It’s imperative Ford Motor Co. help dispel misconceptions about E85, a fuel mixture consisting of 85% ethanol and 15% gasoline, Sue Cischke, vice president-environmental and safety engineering, says.

There are several misconceptions and half-truths circulating in regards to E85’s potential and its drawbacks, Cischke says.

One common misunderstanding is E85 provides better fuel efficiency than gasoline. Rather, “there’s 28% less energy in ethanol, (and) you get less fuel economy,” Cischke says.

However, while it is true E85 is not as efficient as gasoline, Cischke says it doesn’t take more energy to produce the fuel than E85 returns, as some critics contend.

Another prevalent fallacy is there are too many obstacles to producing E85 in mass quantities.

“One minute you’re reading there’s not enough land in all the U.S. (to grow enough corn),” she says. “But we’re not making it all out of corn.

“Another argument is that it’s not right to take food and use it on fuel. But we’re using subsidies not to grow corn.

“An employee sent me a note saying (E85) uses too much water (to produce), and some say if you take all the wastes from the crops you’re not plowing it back into the ground and you’re making the ground less fertile,” Cischke says, dismissing the notions as unfounded speculation.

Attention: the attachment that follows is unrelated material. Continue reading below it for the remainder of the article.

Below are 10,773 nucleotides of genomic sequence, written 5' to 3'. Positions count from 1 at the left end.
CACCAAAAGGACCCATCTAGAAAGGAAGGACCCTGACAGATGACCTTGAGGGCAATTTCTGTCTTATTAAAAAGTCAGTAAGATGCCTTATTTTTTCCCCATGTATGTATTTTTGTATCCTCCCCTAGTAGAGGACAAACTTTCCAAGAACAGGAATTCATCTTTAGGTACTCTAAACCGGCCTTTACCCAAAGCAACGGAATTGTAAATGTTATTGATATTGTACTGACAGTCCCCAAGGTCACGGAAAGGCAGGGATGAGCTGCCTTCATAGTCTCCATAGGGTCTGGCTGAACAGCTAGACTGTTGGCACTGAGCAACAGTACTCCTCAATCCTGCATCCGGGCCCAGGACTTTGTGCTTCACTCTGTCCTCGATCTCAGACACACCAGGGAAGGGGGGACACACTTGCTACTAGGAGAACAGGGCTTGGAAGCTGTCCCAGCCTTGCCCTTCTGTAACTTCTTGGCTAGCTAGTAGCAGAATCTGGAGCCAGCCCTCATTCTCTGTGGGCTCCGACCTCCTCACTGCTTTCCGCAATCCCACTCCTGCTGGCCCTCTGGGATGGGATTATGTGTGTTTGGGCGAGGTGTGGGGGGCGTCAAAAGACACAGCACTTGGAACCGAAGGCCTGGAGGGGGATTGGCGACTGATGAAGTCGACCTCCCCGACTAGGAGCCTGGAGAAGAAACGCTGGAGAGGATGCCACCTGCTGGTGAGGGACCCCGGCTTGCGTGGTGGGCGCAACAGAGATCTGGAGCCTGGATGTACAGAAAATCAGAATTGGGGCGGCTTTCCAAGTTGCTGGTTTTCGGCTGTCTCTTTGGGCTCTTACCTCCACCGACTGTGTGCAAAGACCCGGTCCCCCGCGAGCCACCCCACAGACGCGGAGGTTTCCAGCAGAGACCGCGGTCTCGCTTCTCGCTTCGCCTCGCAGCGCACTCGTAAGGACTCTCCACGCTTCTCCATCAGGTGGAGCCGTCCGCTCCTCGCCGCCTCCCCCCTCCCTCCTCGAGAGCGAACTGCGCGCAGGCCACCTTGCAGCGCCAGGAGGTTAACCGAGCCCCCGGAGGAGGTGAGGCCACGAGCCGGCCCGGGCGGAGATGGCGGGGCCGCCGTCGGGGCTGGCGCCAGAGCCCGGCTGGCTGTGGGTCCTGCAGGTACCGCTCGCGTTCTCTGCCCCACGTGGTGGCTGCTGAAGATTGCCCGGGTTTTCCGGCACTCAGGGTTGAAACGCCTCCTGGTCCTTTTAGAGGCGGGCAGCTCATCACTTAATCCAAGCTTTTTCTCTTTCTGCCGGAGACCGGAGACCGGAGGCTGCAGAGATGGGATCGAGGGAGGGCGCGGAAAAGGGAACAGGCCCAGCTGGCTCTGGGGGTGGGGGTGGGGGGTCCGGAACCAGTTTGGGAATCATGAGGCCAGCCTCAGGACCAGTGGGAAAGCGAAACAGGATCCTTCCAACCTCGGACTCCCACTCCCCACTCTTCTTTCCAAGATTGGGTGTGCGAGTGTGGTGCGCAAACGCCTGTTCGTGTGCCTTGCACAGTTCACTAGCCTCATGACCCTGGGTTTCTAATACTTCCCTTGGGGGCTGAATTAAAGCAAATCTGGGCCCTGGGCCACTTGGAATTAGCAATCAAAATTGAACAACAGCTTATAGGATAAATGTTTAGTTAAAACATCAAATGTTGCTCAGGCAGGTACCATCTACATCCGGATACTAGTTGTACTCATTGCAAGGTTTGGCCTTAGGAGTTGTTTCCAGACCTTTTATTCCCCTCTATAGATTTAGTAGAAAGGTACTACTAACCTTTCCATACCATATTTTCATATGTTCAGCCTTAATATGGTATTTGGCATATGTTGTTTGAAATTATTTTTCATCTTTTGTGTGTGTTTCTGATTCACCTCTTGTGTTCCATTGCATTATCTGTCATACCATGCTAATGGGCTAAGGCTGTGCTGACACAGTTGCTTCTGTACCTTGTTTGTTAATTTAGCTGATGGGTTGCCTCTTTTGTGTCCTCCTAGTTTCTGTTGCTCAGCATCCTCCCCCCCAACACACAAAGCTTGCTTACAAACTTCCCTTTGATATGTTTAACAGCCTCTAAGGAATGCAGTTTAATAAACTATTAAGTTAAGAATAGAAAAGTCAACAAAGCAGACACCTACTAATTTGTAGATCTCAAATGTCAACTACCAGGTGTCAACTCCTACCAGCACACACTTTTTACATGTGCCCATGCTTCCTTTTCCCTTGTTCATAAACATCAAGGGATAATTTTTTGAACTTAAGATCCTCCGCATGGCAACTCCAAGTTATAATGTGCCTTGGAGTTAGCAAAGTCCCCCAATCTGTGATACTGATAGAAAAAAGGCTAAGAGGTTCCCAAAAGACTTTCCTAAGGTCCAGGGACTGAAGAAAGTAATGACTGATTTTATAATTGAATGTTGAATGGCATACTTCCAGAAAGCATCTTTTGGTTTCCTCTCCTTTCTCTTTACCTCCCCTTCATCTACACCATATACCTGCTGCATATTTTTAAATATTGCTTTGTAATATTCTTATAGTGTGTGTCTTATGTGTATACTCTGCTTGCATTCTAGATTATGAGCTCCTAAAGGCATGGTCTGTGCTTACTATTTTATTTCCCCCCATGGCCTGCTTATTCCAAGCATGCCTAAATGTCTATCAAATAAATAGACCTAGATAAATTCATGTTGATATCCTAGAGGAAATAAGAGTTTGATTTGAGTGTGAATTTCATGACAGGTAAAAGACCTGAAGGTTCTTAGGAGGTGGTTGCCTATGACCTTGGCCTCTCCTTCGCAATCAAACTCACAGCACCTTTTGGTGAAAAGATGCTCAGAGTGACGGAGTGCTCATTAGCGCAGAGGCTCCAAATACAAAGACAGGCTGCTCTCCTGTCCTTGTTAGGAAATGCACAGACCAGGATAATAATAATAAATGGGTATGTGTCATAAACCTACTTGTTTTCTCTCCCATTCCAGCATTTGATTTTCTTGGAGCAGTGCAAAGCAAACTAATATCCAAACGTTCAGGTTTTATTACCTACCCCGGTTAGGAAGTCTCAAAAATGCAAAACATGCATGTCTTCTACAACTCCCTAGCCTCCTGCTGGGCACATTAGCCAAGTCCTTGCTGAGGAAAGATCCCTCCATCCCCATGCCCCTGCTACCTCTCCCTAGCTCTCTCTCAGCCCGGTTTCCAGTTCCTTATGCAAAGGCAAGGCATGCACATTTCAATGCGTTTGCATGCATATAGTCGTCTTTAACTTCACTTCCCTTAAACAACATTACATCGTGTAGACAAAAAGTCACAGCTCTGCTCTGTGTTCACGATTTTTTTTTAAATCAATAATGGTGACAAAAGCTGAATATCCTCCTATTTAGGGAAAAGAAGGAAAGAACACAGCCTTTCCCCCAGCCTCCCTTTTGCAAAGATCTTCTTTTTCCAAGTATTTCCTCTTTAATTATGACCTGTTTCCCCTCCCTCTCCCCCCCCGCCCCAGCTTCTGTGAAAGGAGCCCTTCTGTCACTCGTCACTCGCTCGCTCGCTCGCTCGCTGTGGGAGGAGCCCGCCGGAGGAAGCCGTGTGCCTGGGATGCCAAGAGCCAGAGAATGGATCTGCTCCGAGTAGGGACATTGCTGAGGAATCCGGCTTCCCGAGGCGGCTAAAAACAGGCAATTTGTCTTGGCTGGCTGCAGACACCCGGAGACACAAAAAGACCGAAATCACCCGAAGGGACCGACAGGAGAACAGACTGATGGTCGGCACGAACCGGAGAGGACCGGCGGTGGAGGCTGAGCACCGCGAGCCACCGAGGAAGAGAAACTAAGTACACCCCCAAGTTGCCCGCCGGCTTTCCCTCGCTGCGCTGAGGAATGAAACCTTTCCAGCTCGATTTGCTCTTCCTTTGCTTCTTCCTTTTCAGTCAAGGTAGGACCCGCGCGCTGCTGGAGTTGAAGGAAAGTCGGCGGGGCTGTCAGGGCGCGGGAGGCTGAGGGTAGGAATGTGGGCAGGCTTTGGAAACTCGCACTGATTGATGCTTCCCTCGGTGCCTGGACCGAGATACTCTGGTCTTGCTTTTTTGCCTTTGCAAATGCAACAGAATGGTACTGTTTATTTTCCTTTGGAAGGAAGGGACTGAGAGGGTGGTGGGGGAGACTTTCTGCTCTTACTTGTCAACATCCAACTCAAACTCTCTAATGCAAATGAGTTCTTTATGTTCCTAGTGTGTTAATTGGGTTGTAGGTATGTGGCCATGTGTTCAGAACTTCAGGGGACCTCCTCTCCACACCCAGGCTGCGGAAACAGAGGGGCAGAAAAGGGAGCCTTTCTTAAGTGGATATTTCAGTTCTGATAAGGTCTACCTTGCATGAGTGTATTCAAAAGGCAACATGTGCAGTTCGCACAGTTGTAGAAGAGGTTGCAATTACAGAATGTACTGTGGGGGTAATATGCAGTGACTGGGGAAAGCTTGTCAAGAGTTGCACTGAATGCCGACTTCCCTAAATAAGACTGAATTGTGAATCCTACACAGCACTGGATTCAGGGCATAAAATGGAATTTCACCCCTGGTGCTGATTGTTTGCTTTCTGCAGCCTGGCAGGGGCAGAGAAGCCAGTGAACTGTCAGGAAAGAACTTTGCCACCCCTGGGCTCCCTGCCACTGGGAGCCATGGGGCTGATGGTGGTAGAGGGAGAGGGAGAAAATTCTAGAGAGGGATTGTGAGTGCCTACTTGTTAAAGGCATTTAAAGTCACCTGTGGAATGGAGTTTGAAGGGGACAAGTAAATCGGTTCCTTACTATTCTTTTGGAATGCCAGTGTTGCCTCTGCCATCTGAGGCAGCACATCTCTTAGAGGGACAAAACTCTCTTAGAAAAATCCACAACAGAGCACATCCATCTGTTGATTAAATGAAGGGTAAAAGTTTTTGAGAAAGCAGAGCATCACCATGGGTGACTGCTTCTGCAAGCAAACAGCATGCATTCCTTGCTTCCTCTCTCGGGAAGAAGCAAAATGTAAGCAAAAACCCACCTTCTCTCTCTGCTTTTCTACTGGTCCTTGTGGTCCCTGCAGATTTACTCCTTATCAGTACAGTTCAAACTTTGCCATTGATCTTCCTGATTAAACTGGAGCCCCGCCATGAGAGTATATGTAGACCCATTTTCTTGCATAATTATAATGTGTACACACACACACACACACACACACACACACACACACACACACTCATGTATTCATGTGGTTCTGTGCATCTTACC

The price of E85 also is causing confusion. Due to a limited number of E85 refineries, the fuel currently costs more than 87-octane gasoline.

But, Cischke and other proponents of E85 are quick to point out that as more refineries come on line, the price will come down.

As the E85 infrastructure grows into its own, it has the benefit of the difficult lessons learned by the oil industry, Cischke says.

“One of the things I’m impressed about on the ethanol side is the agriculture people see opportunities to do co-ops and things and to manufacture 60 million gallons (227 million L) of fuel, as opposed to huge refineries where you get a hurricane and it wipes out a whole network,” Cischke tells Ward’s. “There may be a benefit of having a small network.”

Although Ford is pouring support and resources towards E85, it is not the only fuel-saving technology on the auto maker’s plate, Cischke says.

“It’s only one part of the solution. E85 as a fuel itself is only one renewable fuel. There’s more research going on in biodiesels, and our partners at BP (plc) are looking at other means.

“But (E85) is here today, and we can put (in) capital to get this out,” she says.

Ford is on track to build 250,000 E85-compatible vehicles this year and plans to double that in 2010.